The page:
By Dan Moren
November 27, 2014 8:08 AM PT
Wish List: Siri integration with Apple TV
Warning: This story has not been updated in several years and may contain out-of-date information.
As I noted in my review of the Fire TV Stick last week, I watch a lot of television. Probably too much. Who can say? But as much as I like TV, navigating my manifold smart TV accoutrements is hardly a pleasure.
The Apple TV, with its dinky little aluminum remote, is no exception, as you learn after the seventeenth time you’ve angrily entered your iTunes or Netflix or Hulu account information, one slow, painstaking letter at a time. Yes, you can use the Remote app on iOS to get a virtual keyboard instead, but that’s a pain of its own; you have to find your phone, unlock it, launch the app, connect to your Apple TV, and then enter the information. More often than not, I just suffer through using the remote, because it’s actually faster. (Inertia: the most powerful force in the universe.)
But I long for some sort of voice-based way to direct my Apple TV. We don’t have to be talking Microsoft Kinect or Amazon Echo with their always-listening creepiness. I’m thinking Apple could just harness Siri on my iPhone or iPad and make the intelligent assistant aware that I have an Apple TV.
“Siri,” I might say to my phone, “show me the latest episode of The Flash on my Apple TV.” And up would pop my list of options for watching the newest installment of Barry Allen’s escapades, whether that meant Hulu Plus, the iTunes Store, or so on. It’d be even more useful for movies, so I could watch something that’s available for free on Netflix or HBO Go instead of shelling out money to rent or buy it on iTunes. Yes, that might take some money out of Apple’s pocket, but it’d also be known as the helpful company, the friendly company. The company with a heart. (To paraphrase one of my favorite movies of the season.)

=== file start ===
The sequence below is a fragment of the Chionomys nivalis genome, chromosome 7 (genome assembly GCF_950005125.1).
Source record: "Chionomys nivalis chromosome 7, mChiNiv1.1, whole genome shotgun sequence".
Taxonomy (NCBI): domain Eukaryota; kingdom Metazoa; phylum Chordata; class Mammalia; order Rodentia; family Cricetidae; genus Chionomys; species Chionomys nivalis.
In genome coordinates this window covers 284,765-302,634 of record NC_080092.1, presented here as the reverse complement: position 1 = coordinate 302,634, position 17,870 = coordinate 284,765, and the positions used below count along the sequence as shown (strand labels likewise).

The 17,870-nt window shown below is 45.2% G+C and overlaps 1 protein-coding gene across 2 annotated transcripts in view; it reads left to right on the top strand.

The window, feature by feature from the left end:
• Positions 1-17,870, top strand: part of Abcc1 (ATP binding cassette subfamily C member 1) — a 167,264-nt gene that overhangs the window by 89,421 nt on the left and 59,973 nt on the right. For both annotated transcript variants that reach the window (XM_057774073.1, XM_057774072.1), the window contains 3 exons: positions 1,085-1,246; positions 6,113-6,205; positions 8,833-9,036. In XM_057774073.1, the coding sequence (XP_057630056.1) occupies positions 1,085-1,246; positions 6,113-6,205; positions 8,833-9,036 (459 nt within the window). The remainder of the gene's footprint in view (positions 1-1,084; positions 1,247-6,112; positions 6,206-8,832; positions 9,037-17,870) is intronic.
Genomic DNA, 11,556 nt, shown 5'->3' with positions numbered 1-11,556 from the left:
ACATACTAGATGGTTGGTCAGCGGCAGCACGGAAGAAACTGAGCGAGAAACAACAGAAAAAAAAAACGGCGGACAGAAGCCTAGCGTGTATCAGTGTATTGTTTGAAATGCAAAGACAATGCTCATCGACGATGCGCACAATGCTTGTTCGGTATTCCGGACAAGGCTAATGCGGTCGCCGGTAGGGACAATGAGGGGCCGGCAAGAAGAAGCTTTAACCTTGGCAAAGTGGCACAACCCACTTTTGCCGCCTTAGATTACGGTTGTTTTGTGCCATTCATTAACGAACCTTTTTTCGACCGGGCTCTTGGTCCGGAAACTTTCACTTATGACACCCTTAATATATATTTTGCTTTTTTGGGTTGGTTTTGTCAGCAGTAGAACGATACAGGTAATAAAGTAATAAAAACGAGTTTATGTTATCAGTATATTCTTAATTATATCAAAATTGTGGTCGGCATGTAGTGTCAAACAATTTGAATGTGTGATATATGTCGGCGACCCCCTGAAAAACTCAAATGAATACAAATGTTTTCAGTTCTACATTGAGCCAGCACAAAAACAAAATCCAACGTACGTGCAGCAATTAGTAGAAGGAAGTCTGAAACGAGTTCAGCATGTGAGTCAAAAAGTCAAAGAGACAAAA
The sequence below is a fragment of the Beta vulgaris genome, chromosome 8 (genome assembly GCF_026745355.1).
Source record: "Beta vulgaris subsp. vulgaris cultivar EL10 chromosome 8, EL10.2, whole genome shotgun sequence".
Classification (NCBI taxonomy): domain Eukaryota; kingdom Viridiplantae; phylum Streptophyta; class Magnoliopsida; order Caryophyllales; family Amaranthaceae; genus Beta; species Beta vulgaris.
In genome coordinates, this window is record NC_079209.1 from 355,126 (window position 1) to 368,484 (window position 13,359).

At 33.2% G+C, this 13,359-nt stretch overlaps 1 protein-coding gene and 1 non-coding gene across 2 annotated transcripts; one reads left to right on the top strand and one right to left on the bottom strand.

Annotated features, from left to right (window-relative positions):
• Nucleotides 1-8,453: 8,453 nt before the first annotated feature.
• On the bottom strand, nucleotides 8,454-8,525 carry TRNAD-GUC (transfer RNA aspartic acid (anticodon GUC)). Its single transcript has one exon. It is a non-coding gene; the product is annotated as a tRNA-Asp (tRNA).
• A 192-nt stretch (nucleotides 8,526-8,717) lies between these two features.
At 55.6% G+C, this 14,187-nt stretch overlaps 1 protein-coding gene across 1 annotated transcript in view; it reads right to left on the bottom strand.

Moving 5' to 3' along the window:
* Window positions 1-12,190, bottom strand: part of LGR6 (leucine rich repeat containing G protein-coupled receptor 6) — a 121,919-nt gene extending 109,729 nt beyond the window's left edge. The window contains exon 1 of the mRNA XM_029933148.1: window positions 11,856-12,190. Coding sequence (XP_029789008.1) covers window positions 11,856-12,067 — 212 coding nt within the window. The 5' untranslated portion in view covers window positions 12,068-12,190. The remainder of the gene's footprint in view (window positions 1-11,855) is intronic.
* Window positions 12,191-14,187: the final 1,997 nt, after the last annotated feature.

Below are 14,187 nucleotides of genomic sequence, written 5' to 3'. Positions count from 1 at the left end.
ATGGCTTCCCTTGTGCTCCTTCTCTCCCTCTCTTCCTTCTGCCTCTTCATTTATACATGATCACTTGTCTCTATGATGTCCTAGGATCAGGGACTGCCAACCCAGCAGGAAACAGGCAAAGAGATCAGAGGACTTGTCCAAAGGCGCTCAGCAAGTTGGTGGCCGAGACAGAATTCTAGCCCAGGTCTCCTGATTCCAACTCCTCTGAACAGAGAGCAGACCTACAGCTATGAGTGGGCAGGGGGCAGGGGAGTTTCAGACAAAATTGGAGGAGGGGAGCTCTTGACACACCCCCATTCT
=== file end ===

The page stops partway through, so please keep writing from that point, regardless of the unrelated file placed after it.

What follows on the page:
This kind of integration is directly in Apple’s wheelhouse. The company’s great strength, as their executives constantly delight in telling us, is that it makes its own hardware, software, and services, and it can have them all work together in seamless harmony. This, then, seems like the perfect place to exploit those connections and simplify the experience of using set-top boxes.
Plus, it will make the TV-watching experience that much lazier—especially once we can all control our Apple TVs using Siri on our Apple Watches. We may never leave the couch again.
[Dan Moren is the East Coast Bureau Chief of Six Colors. You can find him on Twitter at @dmoren or reach him by email at email@example.com. The latest novel in his Galactic Cold War series of sci-fi space adventures, The Nova Incident, is available now.]
If you appreciate articles like this one, support us by becoming a Six Colors subscriber. Subscribers get access to an exclusive podcast, members-only stories, and a special community.